Haven’t they learnt from Apple that it really is all about the apps?
Rubbing our faces in it
With UK users still having to make do with a pitiful selection in the App Store, Americans have already moved on to three brand new handsets: the Palm Pixi and the Palm Pre Plus and Pixi Plus.
Naturally, Palm have refused to say when – if any – of these phones will be coming to the UK, so the current choice of webOS phones available in the UK is just one – and that’s a handset announced well over a year ago and beginning to show its age against exciting new offerings from Android and other platforms.
So where’s the new models, Palm? Where’s the promotion? Where’s the apps? Where’s the love?
US sales crash too
Things aren’t going well in the States either, with the smartphone pioneer seeing its shares plummet 17% to an 11 month low, with chief executive, Jon Rubinstein, admitting that its latest phones have failed to take off as quickly as it had hoped.
“Palm webOS is recognized as a groundbreaking platform that enables one of the best smartphone experiences available today, and our work to evolve the platform and bring industry-leading technology to market continues. However, driving broad consumer adoption of Palm products is taking longer than we anticipated”, moaned Rubinstein.
We loved our time with the Pre and wrote enthusiastically about it, rating it as equal to the iPhone in our comprehensive review.
We grew to love the multi-tasking, and the super fast camera was a treat to use.
Unfortunately, we encountered a hardware problem with the handset and the subsequent customer support was so wretched we reluctantly ended up abandoning ship and getting an iPhone instead.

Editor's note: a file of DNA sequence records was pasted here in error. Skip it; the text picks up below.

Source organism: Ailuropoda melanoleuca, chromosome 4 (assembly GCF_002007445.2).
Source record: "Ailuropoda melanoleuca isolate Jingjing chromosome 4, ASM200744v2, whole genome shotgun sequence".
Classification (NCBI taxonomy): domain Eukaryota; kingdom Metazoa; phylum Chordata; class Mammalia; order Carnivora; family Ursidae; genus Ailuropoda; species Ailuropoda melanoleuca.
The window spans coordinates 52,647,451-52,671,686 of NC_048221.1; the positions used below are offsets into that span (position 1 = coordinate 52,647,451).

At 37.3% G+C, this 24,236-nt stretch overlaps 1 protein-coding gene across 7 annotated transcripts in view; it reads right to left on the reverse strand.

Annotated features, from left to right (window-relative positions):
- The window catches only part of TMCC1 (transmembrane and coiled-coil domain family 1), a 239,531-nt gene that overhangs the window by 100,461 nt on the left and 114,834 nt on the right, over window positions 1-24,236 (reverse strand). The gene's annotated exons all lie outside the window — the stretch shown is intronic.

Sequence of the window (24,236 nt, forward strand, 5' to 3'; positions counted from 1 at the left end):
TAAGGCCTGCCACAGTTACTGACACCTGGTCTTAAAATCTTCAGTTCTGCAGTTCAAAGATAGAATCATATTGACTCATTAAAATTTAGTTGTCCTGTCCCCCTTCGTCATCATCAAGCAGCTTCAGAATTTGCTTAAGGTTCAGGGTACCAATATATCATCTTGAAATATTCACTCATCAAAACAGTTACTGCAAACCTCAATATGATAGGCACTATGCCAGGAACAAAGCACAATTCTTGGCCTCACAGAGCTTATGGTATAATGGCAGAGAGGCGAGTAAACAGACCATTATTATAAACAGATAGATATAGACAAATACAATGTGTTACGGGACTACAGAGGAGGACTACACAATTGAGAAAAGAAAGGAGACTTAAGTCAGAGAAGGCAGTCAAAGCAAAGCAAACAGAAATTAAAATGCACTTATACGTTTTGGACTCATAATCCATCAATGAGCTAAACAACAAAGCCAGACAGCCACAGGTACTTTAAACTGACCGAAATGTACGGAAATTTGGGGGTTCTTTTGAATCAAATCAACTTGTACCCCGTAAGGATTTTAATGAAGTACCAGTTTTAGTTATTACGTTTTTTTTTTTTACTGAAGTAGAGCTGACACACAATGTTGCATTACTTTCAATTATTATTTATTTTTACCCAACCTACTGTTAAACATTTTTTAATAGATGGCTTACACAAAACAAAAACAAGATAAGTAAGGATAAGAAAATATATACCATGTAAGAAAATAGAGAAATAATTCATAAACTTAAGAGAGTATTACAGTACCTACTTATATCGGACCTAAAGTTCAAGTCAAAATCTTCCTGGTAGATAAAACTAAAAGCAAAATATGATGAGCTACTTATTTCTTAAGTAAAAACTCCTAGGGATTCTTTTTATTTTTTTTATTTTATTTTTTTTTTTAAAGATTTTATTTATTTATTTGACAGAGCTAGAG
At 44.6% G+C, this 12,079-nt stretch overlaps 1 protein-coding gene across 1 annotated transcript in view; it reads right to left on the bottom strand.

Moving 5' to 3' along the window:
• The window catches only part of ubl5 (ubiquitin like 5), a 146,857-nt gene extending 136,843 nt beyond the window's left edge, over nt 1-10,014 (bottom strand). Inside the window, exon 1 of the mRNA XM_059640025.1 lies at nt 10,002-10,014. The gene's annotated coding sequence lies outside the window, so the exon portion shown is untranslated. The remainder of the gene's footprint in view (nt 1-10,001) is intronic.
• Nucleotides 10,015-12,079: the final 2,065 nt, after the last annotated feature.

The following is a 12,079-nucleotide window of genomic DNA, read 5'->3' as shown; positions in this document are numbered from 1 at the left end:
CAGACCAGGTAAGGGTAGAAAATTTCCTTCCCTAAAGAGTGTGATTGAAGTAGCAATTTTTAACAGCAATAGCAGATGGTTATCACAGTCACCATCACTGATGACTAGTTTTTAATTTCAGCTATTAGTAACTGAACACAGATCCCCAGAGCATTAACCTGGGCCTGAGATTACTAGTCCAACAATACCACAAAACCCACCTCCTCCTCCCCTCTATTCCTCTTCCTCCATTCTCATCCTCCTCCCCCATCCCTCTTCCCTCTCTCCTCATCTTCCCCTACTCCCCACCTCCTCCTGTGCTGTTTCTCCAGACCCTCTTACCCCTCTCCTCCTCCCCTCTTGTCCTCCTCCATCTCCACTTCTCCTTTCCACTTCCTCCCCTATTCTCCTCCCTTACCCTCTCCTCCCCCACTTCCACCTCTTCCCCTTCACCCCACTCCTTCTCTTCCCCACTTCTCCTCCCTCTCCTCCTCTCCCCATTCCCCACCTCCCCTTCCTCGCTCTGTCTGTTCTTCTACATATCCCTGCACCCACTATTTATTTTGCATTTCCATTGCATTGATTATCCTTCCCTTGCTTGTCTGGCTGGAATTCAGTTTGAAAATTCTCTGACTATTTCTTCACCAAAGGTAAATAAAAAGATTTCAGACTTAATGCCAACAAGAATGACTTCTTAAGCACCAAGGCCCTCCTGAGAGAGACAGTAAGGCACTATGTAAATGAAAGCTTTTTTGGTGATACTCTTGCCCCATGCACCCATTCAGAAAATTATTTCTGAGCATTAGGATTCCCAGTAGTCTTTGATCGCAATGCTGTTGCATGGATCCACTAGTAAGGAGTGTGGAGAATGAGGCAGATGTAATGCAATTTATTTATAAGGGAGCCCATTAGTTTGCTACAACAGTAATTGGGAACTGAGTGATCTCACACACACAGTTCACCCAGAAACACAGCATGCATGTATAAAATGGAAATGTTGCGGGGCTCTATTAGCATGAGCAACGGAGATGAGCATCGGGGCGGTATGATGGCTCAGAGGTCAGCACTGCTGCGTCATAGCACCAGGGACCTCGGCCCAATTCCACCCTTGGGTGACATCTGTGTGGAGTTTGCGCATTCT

There’s quite a story to be told about our experiences with o2 and Palm’s tech support, so we’ll leave that for another day, but for now we’ll be forwarding this article to Palm UK for their opinions.
Traditionally, they’ve ignored all our requests for information, loan models and press launches – even though this site ranked #1 in Google for ‘Palm Pre UK’ for a while – but we’ll keep you posted if we hear anything back.
For the record, we really hope that Palm survive and flourish. The smartphone market needs innovators like Palm and with Apple busily becoming more controlling every month, it’s important for consumers to find real competition and choice out there.
Sort it out, Palm!
9 Comments on “Palm Pre: why Palm’s innovative handset failed in the UK”
Palm failed us all on this one..combined with a bizarrely rubbish O2 launch. Cui bono? Apple.
The choice of O2 as a carrier has got to be one of the most incredible Roberto Carlos style own goals I’ve ever seen. O2 shops were iPhone shops and to some extent they still are.
The Pre was forgotten before it even got into their stores and once it did arrive only the Palm heads and the well informed knew about it. Nestling under the 8ft high iPhones, iPhone banners, iPhone bunting and iPhone ballons all over the floor and a stack of open demo iPhones.